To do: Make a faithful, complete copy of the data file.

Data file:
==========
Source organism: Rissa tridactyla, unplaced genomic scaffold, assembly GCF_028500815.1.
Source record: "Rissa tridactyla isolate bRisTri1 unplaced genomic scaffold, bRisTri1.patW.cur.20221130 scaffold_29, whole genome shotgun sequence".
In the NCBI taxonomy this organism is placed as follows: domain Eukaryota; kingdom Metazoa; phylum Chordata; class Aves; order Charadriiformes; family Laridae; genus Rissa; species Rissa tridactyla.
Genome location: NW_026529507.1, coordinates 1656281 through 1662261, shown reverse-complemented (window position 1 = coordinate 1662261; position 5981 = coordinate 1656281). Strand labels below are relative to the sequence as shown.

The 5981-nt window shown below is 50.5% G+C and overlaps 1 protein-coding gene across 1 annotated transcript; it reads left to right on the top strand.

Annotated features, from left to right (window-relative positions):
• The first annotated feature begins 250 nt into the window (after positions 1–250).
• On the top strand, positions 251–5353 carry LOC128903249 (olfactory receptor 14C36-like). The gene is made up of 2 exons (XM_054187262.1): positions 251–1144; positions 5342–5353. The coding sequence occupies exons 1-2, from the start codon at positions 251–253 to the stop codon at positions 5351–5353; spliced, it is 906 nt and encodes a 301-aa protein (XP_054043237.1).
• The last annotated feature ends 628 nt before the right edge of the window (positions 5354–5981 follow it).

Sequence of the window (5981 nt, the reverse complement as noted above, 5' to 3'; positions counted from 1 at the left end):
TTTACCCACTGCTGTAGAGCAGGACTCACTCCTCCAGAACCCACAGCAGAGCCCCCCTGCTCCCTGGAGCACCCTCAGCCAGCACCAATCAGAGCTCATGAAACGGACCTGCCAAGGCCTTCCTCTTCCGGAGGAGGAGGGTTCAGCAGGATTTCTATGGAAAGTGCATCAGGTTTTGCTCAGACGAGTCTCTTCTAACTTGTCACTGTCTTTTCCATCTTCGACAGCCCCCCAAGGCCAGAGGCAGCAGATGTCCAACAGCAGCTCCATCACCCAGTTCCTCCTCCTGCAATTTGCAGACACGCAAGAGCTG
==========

Source organism: Rissa tridactyla, unplaced genomic scaffold, assembly GCF_028500815.1.
Source record: "Rissa tridactyla isolate bRisTri1 unplaced genomic scaffold, bRisTri1.patW.cur.20221130 scaffold_29, whole genome shotgun sequence".
In the NCBI taxonomy this organism is placed as follows: domain Eukaryota; kingdom Metazoa; phylum Chordata; class Aves; order Charadriiformes; family Laridae; genus Rissa; species Rissa tridactyla.
Genome location: NW_026529507.1, coordinates 1656281 through 1662261, shown reverse-complemented (window position 1 = coordinate 1662261; position 5981 = coordinate 1656281). Strand labels below are relative to the sequence as shown.

The 5981-nt window shown below is 50.5% G+C and overlaps 1 protein-coding gene across 1 annotated transcript; it reads left to right on the top strand.

Annotated features, from left to right (window-relative positions):
• The first annotated feature begins 250 nt into the window (after positions 1–250).
• On the top strand, positions 251–5353 carry LOC128903249 (olfactory receptor 14C36-like). The gene is made up of 2 exons (XM_054187262.1): positions 251–1144; positions 5342–5353. The coding sequence occupies exons 1-2, from the start codon at positions 251–253 to the stop codon at positions 5351–5353; spliced, it is 906 nt and encodes a 301-aa protein (XP_054043237.1).
• The last annotated feature ends 628 nt before the right edge of the window (positions 5354–5981 follow it).

Sequence of the window (5981 nt, the reverse complement as noted above, 5' to 3'; positions counted from 1 at the left end):
TTTACCCACTGCTGTAGAGCAGGACTCACTCCTCCAGAACCCACAGCAGAGCCCCCCTGCTCCCTGGAGCACCCTCAGCCAGCACCAATCAGAGCTCATGAAACGGACCTGCCAAGGCCTTCCTCTTCCGGAGGAGGAGGGTTCAGCAGGATTTCTATGGAAAGTGCATCAGGTTTTGCTCAGACGAGTCTCTTCTAACTTGTCACTGTCTTTTCCATCTTCGACAGCCCCCCAAGGCCAGAGGCAGCAGATGTCCAACAGCAGCTCCATCACCCAGTTCCTCCTCCTGCAATTTGCAGACACGCAAGAGCTG